When you’re cooking your bolognese and you get to the point where you would normally add the wine, take out the vinegar.
You can use white vinegar or red-wine vinegar if you have it—just remember that red-wine vinegar will have a stronger taste than white vinegar, so feel free to adjust the amount you use accordingly if you’re using red-wine vinegar.
Take about 1/2 cup of vinegar and pour it in slowly.
I recommend pouring in about half of the vinegar first, then tasting your bolognese again to see how it’s affected by the change in flavor. If you want more vinegary tang, then go ahead and add more!
You can always adjust the amount of vinegar until your bolognese tastes just right.
You might be surprised how much that little bit of tang can impact your food.
Take a new look at everything from chicken parmesan to stir fry with this added dimension of flavor!
8. Port wine
Port wine is a fortified wine that’s sweeter than red wine and has a deeper color.
It’s made using the same grape varieties as red wine, but it’s more concentrated.
This is due to the fact that brandy is added before fermentation is complete, which means less water remains in the mixture.
9. Cranberry juice
Another great substitute is cranberry juice.
You can use fresh or bottled cranberry juice here—just make sure that it’s unsweetened!
Cranberry juice will add a slightly tart tone to your sauce, but if you’re worried about it being too strong, consider adding some orange juice as well.
It will help balance the flavor and add a little brightness.
10. Ginger beer
Ginger beer contains all of the sweet and spicy flavors of ginger, but with an added kick of carbonation.
This makes it a perfect alternative to red wine in your bolognese—the surprise fizziness works really well with the earthy flavor of tomatoes.
11. Peach nectar
If you have a bit of extra time on your hands, this is a great option for replacing the red wine in your bolognese sauce—but only if you have at least a couple hours to let it simmer on the stove and develop its full flavor.
The sweetness of peaches goes surprisingly well with the flavors in tomato-based sauces, so you won’t be able to taste much difference at all!
Why Substitute for Red Wine in Bolognese?
I know. I know.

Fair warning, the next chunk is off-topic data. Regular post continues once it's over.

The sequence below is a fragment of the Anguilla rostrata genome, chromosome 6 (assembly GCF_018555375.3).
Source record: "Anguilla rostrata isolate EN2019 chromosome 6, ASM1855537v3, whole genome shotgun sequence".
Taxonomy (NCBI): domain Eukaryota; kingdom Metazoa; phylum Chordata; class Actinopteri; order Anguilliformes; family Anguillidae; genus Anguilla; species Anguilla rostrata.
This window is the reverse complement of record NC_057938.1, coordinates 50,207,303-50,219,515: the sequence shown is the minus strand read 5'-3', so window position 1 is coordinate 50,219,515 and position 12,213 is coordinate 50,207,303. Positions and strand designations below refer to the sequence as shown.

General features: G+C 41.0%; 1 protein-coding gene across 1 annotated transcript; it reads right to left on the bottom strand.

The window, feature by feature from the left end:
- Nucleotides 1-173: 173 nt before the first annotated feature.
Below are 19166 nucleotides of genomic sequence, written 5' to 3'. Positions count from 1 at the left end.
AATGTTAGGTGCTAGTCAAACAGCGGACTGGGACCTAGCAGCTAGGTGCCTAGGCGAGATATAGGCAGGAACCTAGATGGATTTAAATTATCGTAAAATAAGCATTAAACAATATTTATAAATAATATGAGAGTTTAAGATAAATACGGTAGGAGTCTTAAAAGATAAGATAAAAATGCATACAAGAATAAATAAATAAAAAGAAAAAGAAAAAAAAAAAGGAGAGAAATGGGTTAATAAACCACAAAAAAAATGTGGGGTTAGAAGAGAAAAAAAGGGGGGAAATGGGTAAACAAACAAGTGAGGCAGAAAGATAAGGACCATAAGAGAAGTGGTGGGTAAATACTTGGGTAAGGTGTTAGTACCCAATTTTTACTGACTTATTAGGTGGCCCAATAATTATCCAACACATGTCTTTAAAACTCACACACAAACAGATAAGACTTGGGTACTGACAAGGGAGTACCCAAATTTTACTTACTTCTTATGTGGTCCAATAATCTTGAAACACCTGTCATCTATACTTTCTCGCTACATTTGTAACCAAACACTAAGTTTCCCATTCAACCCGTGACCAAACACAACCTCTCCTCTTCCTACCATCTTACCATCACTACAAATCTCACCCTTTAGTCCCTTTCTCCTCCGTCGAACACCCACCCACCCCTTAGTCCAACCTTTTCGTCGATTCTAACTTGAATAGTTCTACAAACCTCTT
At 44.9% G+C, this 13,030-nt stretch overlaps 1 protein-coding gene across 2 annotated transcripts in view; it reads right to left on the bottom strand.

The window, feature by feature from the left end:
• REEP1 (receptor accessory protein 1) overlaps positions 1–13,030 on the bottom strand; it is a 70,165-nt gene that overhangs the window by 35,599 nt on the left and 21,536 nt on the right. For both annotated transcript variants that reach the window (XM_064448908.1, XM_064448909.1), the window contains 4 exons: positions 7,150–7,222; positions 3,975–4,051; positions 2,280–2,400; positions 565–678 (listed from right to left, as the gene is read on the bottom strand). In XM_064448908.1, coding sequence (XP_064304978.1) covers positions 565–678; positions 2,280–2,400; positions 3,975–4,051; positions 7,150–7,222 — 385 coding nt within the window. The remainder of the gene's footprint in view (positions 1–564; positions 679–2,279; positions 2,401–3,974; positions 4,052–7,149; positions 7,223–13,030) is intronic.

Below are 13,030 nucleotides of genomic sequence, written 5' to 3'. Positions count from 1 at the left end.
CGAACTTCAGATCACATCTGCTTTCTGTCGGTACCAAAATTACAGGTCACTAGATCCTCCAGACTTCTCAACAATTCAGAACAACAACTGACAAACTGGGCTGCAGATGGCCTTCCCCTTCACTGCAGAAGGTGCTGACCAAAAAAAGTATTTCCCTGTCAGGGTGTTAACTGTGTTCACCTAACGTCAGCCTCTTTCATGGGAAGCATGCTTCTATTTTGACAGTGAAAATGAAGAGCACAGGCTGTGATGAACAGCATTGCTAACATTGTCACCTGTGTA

You’re thinking that if you don’t add red wine to your bolognese, it’s not going to taste the same.
But let’s think about this—there are two reasons why you might consider substituting the red wine in your sauce:
1. Red wine is not for everyone
Maybe you don’t drink alcohol, or maybe you’re avoiding it while trying to get pregnant. Maybe you’re a recovering alcoholic and red wine is a trigger.
Or maybe you just don’t like the taste of red wine!
Whatever reason you have for avoiding alcohol, there’s no need to skip the bolognese altogether!
2. You can add some new complexity to your sauce
Substituting other wines or liquors is a great way to get an even deeper level of complexity in your dish.
Wine brings into play so many flavors that you might not be able to get otherwise, so using substitutes will broaden the scope even further!
Have you ever thought about what kind of sauces a brandy-based bolognese could go well with?
Or how about chicken roasted with a port-based demi-glace?
The possibilities are endless!
If you’re substituting, please don’t use any old bottle of plonk from the supermarket shelf. You will be wasting your money and your time.
Cheap wine is almost invariably made for drinking immediately or very soon after purchase.
It may taste all right to drink, but after cooking, you will find that the alcohol has been cooked off, but most of the other flavours have not been transformed and improved by cooking.
You will end up with a sauce that tastes like alcohol with a bit of tomato added.
11 Best Substitutes for Red Wine in Bolognese
- Broth, especially beef broth
- Some fruit juice (especially apple cider or grape juice)
- Port wine
- Cranberry juice
- Ginger beer
- Peach nectar
- Pick any of the alternatives from this list to use in your sauce.
- Prepare the rest of your ingredients.
- Be ready to munch in no time!